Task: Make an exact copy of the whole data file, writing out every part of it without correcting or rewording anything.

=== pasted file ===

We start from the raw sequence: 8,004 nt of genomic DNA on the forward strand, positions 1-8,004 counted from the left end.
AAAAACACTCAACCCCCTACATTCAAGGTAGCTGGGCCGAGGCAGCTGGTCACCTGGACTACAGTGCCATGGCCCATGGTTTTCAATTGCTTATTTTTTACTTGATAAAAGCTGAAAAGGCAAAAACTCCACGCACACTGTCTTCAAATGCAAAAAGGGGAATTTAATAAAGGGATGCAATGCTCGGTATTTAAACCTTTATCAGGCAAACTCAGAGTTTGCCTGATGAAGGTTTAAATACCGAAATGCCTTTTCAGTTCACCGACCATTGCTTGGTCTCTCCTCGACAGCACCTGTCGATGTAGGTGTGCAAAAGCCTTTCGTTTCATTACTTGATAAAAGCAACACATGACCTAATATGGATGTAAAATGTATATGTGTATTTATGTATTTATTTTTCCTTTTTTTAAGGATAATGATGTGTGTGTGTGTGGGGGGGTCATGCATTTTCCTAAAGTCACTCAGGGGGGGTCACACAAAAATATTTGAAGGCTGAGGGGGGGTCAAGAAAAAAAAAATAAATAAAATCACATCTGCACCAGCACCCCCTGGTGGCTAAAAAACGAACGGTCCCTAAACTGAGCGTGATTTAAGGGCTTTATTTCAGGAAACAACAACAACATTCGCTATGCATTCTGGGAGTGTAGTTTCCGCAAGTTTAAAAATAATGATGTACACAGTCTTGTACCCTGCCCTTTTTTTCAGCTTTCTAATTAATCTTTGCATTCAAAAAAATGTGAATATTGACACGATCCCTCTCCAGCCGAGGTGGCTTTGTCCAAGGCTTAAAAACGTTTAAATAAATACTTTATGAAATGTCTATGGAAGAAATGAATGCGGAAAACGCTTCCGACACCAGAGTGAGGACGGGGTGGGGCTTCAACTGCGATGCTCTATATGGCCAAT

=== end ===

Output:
We start from the raw sequence: 8,004 nt of genomic DNA on the forward strand, positions 1-8,004 counted from the left end.
AAAAACACTCAACCCCCTACATTCAAGGTAGCTGGGCCGAGGCAGCTGGTCACCTGGACTACAGTGCCATGGCCCATGGTTTTCAATTGCTTATTTTTTACTTGATAAAAGCTGAAAAGGCAAAAACTCCACGCACACTGTCTTCAAATGCAAAAAGGGGAATTTAATAAAGGGATGCAATGCTCGGTATTTAAACCTTTATCAGGCAAACTCAGAGTTTGCCTGATGAAGGTTTAAATACCGAAATGCCTTTTCAGTTCACCGACCATTGCTTGGTCTCTCCTCGACAGCACCTGTCGATGTAGGTGTGCAAAAGCCTTTCGTTTCATTACTTGATAAAAGCAACACATGACCTAATATGGATGTAAAATGTATATGTGTATTTATGTATTTATTTTTCCTTTTTTTAAGGATAATGATGTGTGTGTGTGTGGGGGGGTCATGCATTTTCCTAAAGTCACTCAGGGGGGGTCACACAAAAATATTTGAAGGCTGAGGGGGGGTCAAGAAAAAAAAAATAAATAAAATCACATCTGCACCAGCACCCCCTGGTGGCTAAAAAACGAACGGTCCCTAAACTGAGCGTGATTTAAGGGCTTTATTTCAGGAAACAACAACAACATTCGCTATGCATTCTGGGAGTGTAGTTTCCGCAAGTTTAAAAATAATGATGTACACAGTCTTGTACCCTGCCCTTTTTTTCAGCTTTCTAATTAATCTTTGCATTCAAAAAAATGTGAATATTGACACGATCCCTCTCCAGCCGAGGTGGCTTTGTCCAAGGCTTAAAAACGTTTAAATAAATACTTTATGAAATGTCTATGGAAGAAATGAATGCGGAAAACGCTTCCGACACCAGAGTGAGGACGGGGTGGGGCTTCAACTGCGATGCTCTATATGGCCAAT